Government / Politics

County extends tree-cutting moratorium

County supervisors hope 10 month, 15-day extension will lead to permanent tree ordinance in as soon as 90 days

The San Benito County Board of Supervisors on Tuesday voted 4-1, with Margie Barrios opposed, to extend the temporary tree-cutting moratorium by 10 months and 15 days while county officials work to develop a permanent ordinance governing the removal of trees. The issue spawned from Ridgemark residents' complaints about the golf course's owners cutting down trees in the development just south of Hollister on Airline Highway.

A number of Ridgemark residents called on the board to extend the urgency interim ordinance that was approved on Oct. 21. The 10 month and 15 day extension continues the prohibition on cutting trees 8 inches or greater in diameter in urban areas of the county without permission. By approving the extension, the county could choose to do a third extension of the ban for another year following this extension, though officials are hopeful that a permanent ordinance will be in place before then.

Alex Kheriotis, who, along with his father, John, owns Ridgemark, said the removal of trees was done to maximize the safety of residents and that the proposed extension would be an "undue burden on us" while causing "potential damage or harm" to residents if dying or diseased trees fall on their property.

John Kheriotis said, "Clearly, we have a communication problem between the homeowners and the developer," referring to himself and his son. While he said to the crowd, "we need to find a way to get along," he quickly followed that up with "we own the property, you don't," which later drew a rebuke from Supervisor Robert Rivas. 

Kheriotis said a portion of the 36-hole golf course was closed because of water use restrictions and potential fines for over-use and that he and his son would like to build homes in the closed portions of the course. "We're trying to move forward to develop the property," he said. "We'd like to have the homeowners work with us, cooperate with us, communicate with us."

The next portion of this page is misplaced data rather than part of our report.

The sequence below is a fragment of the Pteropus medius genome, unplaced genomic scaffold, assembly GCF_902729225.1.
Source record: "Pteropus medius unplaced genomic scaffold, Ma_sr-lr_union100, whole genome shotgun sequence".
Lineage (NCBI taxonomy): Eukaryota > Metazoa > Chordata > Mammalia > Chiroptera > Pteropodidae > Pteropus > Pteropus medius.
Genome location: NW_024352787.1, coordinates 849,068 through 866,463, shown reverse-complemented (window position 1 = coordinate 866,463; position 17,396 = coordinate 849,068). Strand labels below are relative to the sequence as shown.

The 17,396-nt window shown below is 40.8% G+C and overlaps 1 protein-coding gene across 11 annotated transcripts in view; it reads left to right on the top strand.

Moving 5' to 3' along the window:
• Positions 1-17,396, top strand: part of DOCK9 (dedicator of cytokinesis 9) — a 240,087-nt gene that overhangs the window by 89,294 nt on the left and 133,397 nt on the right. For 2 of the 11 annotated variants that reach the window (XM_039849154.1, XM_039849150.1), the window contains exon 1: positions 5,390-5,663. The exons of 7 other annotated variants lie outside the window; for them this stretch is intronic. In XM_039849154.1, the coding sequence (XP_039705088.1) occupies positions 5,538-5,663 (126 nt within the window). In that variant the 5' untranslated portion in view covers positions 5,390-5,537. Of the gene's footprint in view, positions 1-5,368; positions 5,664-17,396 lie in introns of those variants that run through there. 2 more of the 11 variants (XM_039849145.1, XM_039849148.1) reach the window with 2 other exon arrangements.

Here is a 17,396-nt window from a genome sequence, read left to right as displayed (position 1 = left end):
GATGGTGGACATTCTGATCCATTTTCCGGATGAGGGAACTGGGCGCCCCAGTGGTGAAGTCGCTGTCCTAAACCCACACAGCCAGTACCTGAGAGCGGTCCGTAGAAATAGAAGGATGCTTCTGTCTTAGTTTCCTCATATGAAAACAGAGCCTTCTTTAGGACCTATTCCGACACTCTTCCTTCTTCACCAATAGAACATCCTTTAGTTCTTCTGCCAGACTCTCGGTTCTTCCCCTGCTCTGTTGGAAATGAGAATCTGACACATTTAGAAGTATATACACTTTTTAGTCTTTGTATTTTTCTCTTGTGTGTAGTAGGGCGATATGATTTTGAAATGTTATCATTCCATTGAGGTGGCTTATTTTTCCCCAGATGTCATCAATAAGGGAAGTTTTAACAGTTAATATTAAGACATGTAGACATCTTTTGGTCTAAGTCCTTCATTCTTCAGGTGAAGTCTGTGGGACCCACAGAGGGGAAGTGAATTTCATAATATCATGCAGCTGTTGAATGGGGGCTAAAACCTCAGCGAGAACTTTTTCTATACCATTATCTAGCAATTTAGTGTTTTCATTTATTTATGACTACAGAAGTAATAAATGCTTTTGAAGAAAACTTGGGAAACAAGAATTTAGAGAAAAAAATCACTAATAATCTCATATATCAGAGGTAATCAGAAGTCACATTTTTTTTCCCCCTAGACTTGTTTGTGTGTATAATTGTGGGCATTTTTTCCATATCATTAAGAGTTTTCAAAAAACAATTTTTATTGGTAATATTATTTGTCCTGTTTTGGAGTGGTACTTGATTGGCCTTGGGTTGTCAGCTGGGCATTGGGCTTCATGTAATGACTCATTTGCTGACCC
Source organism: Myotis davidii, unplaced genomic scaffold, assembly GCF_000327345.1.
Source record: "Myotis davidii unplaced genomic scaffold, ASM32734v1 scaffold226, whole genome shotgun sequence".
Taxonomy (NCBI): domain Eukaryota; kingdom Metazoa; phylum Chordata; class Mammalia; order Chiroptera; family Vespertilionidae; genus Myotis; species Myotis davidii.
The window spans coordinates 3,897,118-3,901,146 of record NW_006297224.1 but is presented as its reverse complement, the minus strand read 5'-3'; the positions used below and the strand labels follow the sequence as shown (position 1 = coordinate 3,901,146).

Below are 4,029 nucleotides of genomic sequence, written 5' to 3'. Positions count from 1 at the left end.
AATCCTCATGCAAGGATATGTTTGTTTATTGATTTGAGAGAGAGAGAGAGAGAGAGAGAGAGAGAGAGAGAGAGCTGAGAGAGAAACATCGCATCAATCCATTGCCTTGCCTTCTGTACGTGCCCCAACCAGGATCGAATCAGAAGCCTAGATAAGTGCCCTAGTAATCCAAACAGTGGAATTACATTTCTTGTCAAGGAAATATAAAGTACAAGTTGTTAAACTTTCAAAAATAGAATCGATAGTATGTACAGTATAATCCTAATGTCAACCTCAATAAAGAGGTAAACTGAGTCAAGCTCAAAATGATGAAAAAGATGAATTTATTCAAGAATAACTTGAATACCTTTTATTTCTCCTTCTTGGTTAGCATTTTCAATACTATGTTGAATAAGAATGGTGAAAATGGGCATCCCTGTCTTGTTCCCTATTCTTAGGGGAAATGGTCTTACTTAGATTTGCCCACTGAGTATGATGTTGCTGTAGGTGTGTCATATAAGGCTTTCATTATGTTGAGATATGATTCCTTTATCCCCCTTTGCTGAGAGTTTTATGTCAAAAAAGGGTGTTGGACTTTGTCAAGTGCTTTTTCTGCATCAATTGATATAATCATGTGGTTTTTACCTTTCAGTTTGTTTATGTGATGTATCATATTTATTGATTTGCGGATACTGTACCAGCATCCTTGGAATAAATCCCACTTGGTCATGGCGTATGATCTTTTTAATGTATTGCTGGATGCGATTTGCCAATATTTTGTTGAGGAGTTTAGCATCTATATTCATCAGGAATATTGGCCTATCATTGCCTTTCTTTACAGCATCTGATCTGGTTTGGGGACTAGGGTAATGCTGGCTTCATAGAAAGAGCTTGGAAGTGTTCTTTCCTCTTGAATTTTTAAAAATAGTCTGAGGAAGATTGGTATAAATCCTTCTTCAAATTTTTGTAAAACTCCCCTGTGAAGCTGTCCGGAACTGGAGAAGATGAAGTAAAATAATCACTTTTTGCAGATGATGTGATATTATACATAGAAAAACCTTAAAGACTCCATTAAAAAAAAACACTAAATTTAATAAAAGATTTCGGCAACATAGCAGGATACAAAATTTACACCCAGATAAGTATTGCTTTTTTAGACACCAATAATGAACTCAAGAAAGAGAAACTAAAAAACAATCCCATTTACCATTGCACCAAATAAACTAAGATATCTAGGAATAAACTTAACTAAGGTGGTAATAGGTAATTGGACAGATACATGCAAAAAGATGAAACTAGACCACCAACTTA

Teresa Bettencourt, president of the Ridgemark Homeowners' Association, joined the call for an extension of the tree-cutting moratorium, saying that it allows for appropriate tree removal practices and "ensures the environment is not preemptively altered before development" occurs.

"What is happening at Ridgemark should never be repeated in San Benito County," she told supervisors during a public hearing on the matter. "It's a mockery to those that must live with the aftermath." She closed by asking why, if the golf course owners were so concerned about the aesthetics of Ridgemark, would they not remove many of the felled trees on the course.

Barrios said the ongoing dispute between residents and the Kheriotis's "is a situation where everyone can lose if we don't approach it with cooperation and compromise." She said extending the moratorium by nearly a year "is not acceptable" and made a motion to instead extend it for 90 days. After County Counsel Matthew Granger recommended keeping the 10 month, 15-day extension proposal in place — with the goal of having staff prepare a draft permanent ordinance within 90 days — Barrios' motion failed when she and Supervisor Jaime De La Cruz were out-voted by supervisors Jerry Muenzer, Anthony Botelho and Robert Rivas. Rivas then motioned for the 10 month, 15-day extension and that was approved 4-1, with De La Cruz joining the majority.

Barrios said the San Benito Business Council planned to meet with the various homeowners' associations in Ridgemark to help broker a deal, to which Rivas said that "a couple kindergarten teachers would do better" in a situation where "communication is more than broken" between the Ridgemark owners and residents. "I'm glad the Business Council has decided to step up, but I'm not optimistic. I would hope some resolution would occur. I want to see the quality of life be preserved, but I understand the Kheriotis's have a business plan. It needs to be communicated in a way so we can establish a positive relationship moving forward."

Botelho said he was "a little bit disappointed today" that the Kheriotis's did not say "why don't we take a step back and put the ball in the homeowners' court and try to develop dialogue that way? It doesn't sit well with me. Now is the time to start building some sort of relationship."

Adam Breen

Adam Breen has been a San Benito County resident since 1980 and graduated from Sacred Heart School and San Benito High School before earning a bachelor's degree from California State University, Fresno. A father of two sons, Adam has taught newspaper, English and yearbook at SBHS for the past decade, after six years as a magazine editor for Santa Clara University. He previously was editor of the Hollister Free Lance and content director for BenitoLink.